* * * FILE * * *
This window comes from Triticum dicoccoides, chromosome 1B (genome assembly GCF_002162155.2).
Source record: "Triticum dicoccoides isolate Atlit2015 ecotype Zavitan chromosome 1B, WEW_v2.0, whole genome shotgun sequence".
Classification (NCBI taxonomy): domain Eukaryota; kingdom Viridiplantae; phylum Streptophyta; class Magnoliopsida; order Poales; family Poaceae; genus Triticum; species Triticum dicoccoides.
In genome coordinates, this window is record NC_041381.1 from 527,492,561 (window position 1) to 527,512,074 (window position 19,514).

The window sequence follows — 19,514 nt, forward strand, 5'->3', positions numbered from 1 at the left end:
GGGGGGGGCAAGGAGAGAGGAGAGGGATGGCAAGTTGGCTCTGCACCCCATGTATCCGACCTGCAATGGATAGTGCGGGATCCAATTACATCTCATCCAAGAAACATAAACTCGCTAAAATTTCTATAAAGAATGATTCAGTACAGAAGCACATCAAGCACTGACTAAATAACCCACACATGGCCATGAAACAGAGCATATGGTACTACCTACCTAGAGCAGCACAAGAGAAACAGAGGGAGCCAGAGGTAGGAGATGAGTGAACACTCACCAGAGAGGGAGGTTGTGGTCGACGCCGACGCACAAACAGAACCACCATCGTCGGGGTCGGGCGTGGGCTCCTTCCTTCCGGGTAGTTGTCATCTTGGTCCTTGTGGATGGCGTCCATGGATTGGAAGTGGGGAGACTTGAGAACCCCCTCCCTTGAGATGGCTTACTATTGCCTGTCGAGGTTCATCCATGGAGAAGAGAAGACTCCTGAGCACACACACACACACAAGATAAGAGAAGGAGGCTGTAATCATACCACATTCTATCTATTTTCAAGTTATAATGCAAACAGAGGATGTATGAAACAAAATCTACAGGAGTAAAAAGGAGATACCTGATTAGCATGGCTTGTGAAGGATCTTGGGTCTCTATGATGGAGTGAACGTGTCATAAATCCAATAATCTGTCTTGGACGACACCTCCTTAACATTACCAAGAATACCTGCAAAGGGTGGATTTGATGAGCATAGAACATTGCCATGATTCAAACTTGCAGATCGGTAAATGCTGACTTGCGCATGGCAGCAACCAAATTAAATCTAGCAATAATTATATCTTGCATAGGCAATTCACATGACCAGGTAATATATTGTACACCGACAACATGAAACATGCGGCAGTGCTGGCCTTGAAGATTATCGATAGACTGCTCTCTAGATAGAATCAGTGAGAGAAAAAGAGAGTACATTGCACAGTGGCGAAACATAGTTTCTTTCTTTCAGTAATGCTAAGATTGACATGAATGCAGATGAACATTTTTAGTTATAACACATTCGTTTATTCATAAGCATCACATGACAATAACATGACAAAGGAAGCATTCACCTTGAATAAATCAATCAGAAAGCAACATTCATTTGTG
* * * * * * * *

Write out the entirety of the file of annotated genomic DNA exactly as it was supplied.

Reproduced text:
This window comes from Triticum dicoccoides, chromosome 1B (genome assembly GCF_002162155.2).
Source record: "Triticum dicoccoides isolate Atlit2015 ecotype Zavitan chromosome 1B, WEW_v2.0, whole genome shotgun sequence".
Classification (NCBI taxonomy): domain Eukaryota; kingdom Viridiplantae; phylum Streptophyta; class Magnoliopsida; order Poales; family Poaceae; genus Triticum; species Triticum dicoccoides.
In genome coordinates, this window is record NC_041381.1 from 527,492,561 (window position 1) to 527,512,074 (window position 19,514).

The window sequence follows — 19,514 nt, forward strand, 5'->3', positions numbered from 1 at the left end:
GGGGGGGGCAAGGAGAGAGGAGAGGGATGGCAAGTTGGCTCTGCACCCCATGTATCCGACCTGCAATGGATAGTGCGGGATCCAATTACATCTCATCCAAGAAACATAAACTCGCTAAAATTTCTATAAAGAATGATTCAGTACAGAAGCACATCAAGCACTGACTAAATAACCCACACATGGCCATGAAACAGAGCATATGGTACTACCTACCTAGAGCAGCACAAGAGAAACAGAGGGAGCCAGAGGTAGGAGATGAGTGAACACTCACCAGAGAGGGAGGTTGTGGTCGACGCCGACGCACAAACAGAACCACCATCGTCGGGGTCGGGCGTGGGCTCCTTCCTTCCGGGTAGTTGTCATCTTGGTCCTTGTGGATGGCGTCCATGGATTGGAAGTGGGGAGACTTGAGAACCCCCTCCCTTGAGATGGCTTACTATTGCCTGTCGAGGTTCATCCATGGAGAAGAGAAGACTCCTGAGCACACACACACACACAAGATAAGAGAAGGAGGCTGTAATCATACCACATTCTATCTATTTTCAAGTTATAATGCAAACAGAGGATGTATGAAACAAAATCTACAGGAGTAAAAAGGAGATACCTGATTAGCATGGCTTGTGAAGGATCTTGGGTCTCTATGATGGAGTGAACGTGTCATAAATCCAATAATCTGTCTTGGACGACACCTCCTTAACATTACCAAGAATACCTGCAAAGGGTGGATTTGATGAGCATAGAACATTGCCATGATTCAAACTTGCAGATCGGTAAATGCTGACTTGCGCATGGCAGCAACCAAATTAAATCTAGCAATAATTATATCTTGCATAGGCAATTCACATGACCAGGTAATATATTGTACACCGACAACATGAAACATGCGGCAGTGCTGGCCTTGAAGATTATCGATAGACTGCTCTCTAGATAGAATCAGTGAGAGAAAAAGAGAGTACATTGCACAGTGGCGAAACATAGTTTCTTTCTTTCAGTAATGCTAAGATTGACATGAATGCAGATGAACATTTTTAGTTATAACACATTCGTTTATTCATAAGCATCACATGACAATAACATGACAAAGGAAGCATTCACCTTGAATAAATCAATCAGAAAGCAACATTCATTTGTG